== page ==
CMS final rule slashes 340B drug payments by $1.6B; hospitals vow to fight it in court

CMS' final OPPS rule includes sweeping cuts to 340B drug payments.

Hospitals plan to fight a new final rule issued by the Centers for Medicare & Medicaid Services that makes dramatic payment cuts to the 340B drug discount program. 

CMS issued its final Hospital Outpatient Prospective Payment System rule (PDF) on Wednesday, and in it the agency set 340B payment rates to 22.5% less than the average sales price for drugs. The rule will cut $1.6 billion in drug discount payments, according to a CMS fact sheet.

Prior to the rule, CMS paid up to 6% more than average sales price in the 340B program, which is a longstanding Medicare policy. CMS' new payments would take effect in fiscal year 2018. The agency will exempt rural sole community hospitals, children's hospitals and Prospective Payment System-exempt cancer hospitals from the new policy in 2018.


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Tom Nickels, the American Hospital Association's executive vice president for governmental relations and public policy, said in a statement that CMS should "abandon its misguided 340B rule" and instead focus on lowering the cost of drugs. 

Although the AHA intends to work with Congress to address the issue, Nickels said the trade group along with the Association of American Medical Colleges and America's Essential Hospitals will "pursue litigation to prevent these significant cuts to payments for 340B drugs." 

RELATED: 340B program doesn't cause drug price increases, study finds 

CMS first revealed the changes in a proposed rule posted in July. Since then, multiple industry groups and the agency's own Advisory Panel on Hospital Outpatient Payment have urged CMS to reconsider the drug payment cuts.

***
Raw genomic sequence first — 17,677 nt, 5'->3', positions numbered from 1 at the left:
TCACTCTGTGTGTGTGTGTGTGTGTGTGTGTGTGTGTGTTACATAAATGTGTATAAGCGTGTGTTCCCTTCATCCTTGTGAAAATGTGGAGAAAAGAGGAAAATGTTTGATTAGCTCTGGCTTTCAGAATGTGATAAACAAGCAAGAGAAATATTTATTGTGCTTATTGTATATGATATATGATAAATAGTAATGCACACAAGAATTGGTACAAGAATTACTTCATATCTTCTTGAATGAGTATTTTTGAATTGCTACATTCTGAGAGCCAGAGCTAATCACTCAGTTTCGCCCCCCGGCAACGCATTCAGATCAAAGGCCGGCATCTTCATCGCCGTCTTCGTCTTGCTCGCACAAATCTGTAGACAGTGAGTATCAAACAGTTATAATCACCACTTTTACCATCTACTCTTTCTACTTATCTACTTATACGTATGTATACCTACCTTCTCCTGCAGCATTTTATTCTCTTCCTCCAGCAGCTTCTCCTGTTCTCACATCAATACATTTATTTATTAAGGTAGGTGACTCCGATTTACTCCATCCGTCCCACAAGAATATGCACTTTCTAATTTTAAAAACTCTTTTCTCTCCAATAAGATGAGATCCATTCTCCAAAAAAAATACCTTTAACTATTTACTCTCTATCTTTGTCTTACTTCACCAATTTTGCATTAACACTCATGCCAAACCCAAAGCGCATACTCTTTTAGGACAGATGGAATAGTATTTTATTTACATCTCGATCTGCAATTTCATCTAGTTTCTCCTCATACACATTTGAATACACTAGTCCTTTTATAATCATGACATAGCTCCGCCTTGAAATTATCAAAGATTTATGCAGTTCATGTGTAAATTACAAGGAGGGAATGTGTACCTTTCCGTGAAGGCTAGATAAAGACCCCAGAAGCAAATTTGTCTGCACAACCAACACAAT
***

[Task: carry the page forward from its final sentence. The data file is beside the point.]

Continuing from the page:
CMS Administrator Seema Verma said in an announcement that the OPPS rule will increase access to care, lower out-of-pocket drug costs for Medicare beneficiaries and allow for more choices for patients. 

"Medicare beneficiaries would benefit from the discounts hospitals receive under the 340B Program by saving an estimated $320 million on copayments for these drugs in 2018 alone,” Verma said. 

One group that is pleased with the policy is the Community Oncology Alliance, which said the final rule will "help curb outrageous abuses" of the program committed by larger hospitals. Jeff Vacirca, M.D. president of COA and CEO of NY Cancer Specialists in Long Island, New York, said the rule is a good first step, but more action is needed to "corral" the 340B program.

RELATED: Hospitals, drug companies and oncology patients are in an uneasy financial dance 

But Ted Slafsky, CEO of 340B Health, which represents more than 1,300 hospitals enrolled in the 340B program, said in a statement that CMS is not actually lowering costs, and is instead taking an "unprecedented action that will harm patient care." He said that 340B hospitals were unanimous when surveyed earlier this year that cuts to 340B payments would cause them to cut back on services. He called the rule "a backdoor effort to undermine an important drug discount program."

"It is a gift to for-profit cancer clinics who shun the poor, uninsured and underinsured," Slafsky said. 

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